Investors drove borrowing costs for Italy and Spain to 14-year highs, fueling sharp stock market drops in London, Frankfurt, Paris, Milan and Madrid. Though Italian and Spanish bonds later rebounded, borrowing rates for both nations remained dangerously high, at more than 6 percent — and closing in on the 7 percent threshold that eventually triggered bailout talks with Greece, Ireland and Portugal.
On Thursday, the head of the European Union’s executive called on eurozone leaders to consider further changes to the region’s bailout fund, including increasing its size, the Associated Press reported.
In a letter to leaders, European Commission President Jose Manuel Barroso urged “a rapid reassessment of all elements related to” the eurozone’s bailout fund to make sure it can effectively stop the debt crisis.
Also Thursday, the head of the European Central Bank, Jean-Claude Trichet, hinted that the bank might again buy bonds of Europe’s most financially troubled governments in an attempt to calm markets, the AP reported.
The bank also offered more emergency credit to banks, and indicated there was a greater chance that an interest rate hike once expected in October would be put off.
Concern on Wednesday focused on Italy, whose sheer size — it is the world’s seventh-largest economy — makes it potentially too big to bail out and would require radical new steps from already reluctant European leaders and the European Central Bank to prevent a full-blown crisis there. The day also saw volatile trading in the bonds of Belgium and even France as fears grew that Europe may be forced into a costly rethink of how to preserve its common currency, the euro.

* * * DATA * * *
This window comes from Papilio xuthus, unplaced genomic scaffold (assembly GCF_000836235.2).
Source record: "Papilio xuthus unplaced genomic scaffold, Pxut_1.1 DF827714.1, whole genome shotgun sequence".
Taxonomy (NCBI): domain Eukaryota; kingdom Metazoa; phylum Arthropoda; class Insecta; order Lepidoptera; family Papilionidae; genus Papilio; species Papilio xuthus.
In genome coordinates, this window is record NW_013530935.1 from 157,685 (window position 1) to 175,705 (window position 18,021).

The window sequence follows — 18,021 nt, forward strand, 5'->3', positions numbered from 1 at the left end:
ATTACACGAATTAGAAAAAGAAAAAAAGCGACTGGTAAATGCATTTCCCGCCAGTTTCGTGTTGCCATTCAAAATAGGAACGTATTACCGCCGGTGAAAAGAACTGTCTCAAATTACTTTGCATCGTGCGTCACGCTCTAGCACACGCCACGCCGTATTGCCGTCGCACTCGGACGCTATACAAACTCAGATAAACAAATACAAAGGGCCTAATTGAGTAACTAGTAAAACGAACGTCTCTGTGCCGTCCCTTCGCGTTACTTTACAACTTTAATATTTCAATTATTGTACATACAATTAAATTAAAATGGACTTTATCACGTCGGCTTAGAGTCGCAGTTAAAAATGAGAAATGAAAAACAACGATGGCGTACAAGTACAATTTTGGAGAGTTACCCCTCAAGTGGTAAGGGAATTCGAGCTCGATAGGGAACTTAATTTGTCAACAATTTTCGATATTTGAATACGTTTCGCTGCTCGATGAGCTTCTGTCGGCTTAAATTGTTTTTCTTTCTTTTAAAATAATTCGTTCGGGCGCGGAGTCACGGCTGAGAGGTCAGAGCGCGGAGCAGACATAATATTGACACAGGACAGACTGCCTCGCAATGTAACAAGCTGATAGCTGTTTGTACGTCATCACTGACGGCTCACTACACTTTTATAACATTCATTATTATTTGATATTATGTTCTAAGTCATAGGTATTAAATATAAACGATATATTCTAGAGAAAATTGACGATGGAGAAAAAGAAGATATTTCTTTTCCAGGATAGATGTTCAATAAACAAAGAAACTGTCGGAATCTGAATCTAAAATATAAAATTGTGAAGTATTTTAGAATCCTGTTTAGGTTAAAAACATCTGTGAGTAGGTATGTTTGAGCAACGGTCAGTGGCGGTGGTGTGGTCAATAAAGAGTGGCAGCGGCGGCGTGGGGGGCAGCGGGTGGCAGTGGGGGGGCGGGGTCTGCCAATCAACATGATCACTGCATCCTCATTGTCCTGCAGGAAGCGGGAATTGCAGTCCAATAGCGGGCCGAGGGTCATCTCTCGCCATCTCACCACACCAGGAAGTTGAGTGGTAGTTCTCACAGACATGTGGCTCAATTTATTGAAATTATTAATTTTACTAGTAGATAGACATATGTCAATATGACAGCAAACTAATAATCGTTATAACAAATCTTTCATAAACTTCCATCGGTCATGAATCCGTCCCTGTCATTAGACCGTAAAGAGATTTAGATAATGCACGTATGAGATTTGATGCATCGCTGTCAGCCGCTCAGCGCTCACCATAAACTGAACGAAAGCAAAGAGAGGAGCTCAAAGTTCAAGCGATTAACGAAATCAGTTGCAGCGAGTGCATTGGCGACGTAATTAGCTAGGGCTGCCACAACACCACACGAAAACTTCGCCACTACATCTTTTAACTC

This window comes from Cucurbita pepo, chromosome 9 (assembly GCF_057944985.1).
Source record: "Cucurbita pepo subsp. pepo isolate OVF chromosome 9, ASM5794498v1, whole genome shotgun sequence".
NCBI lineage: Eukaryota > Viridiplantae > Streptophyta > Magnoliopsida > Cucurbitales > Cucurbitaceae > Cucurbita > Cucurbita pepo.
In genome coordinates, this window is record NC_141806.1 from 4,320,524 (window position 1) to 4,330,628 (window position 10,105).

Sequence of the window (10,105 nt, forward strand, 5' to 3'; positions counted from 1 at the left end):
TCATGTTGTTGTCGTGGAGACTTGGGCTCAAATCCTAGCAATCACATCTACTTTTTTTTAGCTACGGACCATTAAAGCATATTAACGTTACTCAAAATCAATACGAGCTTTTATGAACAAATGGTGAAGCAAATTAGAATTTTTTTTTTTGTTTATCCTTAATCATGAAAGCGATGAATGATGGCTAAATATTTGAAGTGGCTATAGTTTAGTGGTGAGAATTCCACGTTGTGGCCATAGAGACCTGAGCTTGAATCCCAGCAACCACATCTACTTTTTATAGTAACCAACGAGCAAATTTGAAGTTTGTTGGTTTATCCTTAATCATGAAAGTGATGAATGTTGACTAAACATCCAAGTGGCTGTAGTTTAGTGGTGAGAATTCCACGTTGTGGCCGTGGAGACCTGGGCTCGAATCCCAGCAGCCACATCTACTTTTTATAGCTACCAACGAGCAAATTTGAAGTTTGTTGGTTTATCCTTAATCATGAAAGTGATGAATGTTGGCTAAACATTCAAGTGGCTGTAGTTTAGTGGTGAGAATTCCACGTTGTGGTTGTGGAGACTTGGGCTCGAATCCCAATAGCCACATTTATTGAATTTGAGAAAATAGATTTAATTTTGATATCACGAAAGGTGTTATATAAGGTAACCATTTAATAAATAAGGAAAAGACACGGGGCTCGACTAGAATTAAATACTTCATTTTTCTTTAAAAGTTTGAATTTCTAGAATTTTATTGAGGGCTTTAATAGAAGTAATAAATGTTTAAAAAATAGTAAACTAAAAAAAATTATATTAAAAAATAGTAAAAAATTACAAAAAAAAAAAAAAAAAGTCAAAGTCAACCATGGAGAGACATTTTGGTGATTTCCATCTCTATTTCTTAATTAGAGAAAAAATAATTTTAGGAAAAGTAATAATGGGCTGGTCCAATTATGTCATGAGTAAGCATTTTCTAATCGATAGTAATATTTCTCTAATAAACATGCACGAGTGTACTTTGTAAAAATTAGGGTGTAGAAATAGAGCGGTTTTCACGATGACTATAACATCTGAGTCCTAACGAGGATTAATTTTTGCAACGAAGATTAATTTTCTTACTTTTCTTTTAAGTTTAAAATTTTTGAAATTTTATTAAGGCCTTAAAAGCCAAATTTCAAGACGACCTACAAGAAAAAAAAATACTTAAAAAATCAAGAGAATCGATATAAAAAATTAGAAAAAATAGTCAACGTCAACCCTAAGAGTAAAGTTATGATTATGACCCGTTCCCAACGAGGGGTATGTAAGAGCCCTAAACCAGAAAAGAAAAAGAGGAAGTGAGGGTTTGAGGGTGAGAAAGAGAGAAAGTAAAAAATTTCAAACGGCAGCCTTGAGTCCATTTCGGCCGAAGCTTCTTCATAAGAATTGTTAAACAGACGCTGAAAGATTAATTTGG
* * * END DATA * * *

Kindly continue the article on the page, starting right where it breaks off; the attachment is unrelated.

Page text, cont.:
The trouble in Italy and Spain came amid more signs that European economies are rapidly slowing as nations across the continent tighten their fiscal belts to combat high debt loads. At the same time, economists warn, the spending cuts in the U.S. debt agreement could undercut the anemic U.S. economic recovery. Concerns about slower growth are already rattling global markets and raising the prospect that European countries will have an even harder time than anticipated restoring themselves to health.
Underscoring the urgency, Italy’s embattled prime minister, Silvio Berlusconi, delivered an emergency address to Parliament, rejecting renewed calls for his resignation while defiantly warning that speculators are wrong to bet against Italy. He also seemed to draw a line in the sand with investors demanding more cuts, revealing no new austerity plans and calling economic growth the country’s best defense.
“We have sound economic fundamentals,” he said.
The anxiety spread as a broad plan by European leaders reached last month in an attempt to finally contain the region’s nearly two-year-old debt crisis was failing to calm investors. Led by Germany and France, the 17 nations that use the euro agreed to again shore up near-bankrupt Greece while offering new pledges to aid member countries in crisis.